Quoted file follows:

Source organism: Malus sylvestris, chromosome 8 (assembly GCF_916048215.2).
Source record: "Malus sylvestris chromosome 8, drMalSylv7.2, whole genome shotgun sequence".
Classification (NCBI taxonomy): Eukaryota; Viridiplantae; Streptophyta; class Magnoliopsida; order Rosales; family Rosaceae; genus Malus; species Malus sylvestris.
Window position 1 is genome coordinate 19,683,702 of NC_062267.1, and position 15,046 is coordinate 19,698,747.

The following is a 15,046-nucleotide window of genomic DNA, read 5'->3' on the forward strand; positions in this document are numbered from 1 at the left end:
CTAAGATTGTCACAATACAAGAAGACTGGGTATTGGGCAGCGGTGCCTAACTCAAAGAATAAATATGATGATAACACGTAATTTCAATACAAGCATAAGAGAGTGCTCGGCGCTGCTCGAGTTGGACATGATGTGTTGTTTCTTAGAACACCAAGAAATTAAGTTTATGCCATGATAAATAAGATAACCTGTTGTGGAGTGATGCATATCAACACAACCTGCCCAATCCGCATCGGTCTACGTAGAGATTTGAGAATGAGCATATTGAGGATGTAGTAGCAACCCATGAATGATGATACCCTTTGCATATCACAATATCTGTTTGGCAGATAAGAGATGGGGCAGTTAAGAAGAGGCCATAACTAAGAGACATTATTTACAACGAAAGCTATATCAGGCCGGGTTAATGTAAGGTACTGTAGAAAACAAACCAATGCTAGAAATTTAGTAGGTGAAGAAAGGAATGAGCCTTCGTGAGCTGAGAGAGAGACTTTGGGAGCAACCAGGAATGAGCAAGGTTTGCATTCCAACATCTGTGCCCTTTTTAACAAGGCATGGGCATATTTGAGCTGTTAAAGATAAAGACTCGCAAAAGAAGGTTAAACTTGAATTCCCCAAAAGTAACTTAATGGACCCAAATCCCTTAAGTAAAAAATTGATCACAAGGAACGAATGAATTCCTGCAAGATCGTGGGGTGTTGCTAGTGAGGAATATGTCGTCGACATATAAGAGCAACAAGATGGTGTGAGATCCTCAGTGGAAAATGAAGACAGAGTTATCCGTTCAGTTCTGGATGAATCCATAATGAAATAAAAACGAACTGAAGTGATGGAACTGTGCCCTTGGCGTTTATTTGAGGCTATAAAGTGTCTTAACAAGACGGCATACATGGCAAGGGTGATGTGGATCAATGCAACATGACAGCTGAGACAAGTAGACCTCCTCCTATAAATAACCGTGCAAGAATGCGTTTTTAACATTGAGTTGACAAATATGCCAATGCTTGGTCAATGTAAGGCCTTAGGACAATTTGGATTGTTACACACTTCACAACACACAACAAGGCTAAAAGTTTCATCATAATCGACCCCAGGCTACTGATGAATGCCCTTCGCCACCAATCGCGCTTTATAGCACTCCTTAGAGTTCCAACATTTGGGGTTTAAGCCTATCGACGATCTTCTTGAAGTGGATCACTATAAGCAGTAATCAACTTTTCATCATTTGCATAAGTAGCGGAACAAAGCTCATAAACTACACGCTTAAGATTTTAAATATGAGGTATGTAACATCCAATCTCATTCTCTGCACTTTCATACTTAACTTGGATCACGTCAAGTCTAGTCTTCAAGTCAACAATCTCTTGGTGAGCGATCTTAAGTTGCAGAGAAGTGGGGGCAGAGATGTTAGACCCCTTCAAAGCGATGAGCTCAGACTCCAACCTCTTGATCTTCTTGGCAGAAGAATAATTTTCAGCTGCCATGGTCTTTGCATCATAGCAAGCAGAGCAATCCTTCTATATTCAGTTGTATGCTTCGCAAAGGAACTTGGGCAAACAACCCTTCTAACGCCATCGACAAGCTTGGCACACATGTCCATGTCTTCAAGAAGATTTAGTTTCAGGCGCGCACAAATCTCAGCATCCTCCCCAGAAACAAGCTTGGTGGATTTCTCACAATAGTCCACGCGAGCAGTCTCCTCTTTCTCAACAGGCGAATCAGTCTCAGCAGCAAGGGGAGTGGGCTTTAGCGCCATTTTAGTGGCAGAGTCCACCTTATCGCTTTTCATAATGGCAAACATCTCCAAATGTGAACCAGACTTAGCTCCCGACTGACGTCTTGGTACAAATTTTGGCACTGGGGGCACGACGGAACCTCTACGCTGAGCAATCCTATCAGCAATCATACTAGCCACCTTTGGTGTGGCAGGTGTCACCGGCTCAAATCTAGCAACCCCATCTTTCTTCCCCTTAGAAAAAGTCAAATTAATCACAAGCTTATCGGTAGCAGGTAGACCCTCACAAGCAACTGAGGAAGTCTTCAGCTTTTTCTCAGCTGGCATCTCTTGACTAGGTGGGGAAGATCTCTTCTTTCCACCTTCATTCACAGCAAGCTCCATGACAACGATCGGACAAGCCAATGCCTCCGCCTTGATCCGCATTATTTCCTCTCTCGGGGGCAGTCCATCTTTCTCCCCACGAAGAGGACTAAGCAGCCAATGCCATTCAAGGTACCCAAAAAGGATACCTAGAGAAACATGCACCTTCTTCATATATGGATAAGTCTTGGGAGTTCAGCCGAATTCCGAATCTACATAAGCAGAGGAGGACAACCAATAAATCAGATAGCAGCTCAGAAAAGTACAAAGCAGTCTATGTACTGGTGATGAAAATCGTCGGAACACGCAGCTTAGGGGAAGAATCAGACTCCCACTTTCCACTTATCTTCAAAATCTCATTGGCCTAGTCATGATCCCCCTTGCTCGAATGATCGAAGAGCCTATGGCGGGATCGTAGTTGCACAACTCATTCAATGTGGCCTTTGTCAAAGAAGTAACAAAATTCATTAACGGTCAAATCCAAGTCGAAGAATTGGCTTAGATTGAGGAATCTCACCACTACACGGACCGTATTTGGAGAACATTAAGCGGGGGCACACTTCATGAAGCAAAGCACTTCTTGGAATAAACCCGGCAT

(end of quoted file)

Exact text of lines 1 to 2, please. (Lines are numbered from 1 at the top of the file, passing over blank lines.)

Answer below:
Source organism: Malus sylvestris, chromosome 8 (assembly GCF_916048215.2).
Source record: "Malus sylvestris chromosome 8, drMalSylv7.2, whole genome shotgun sequence".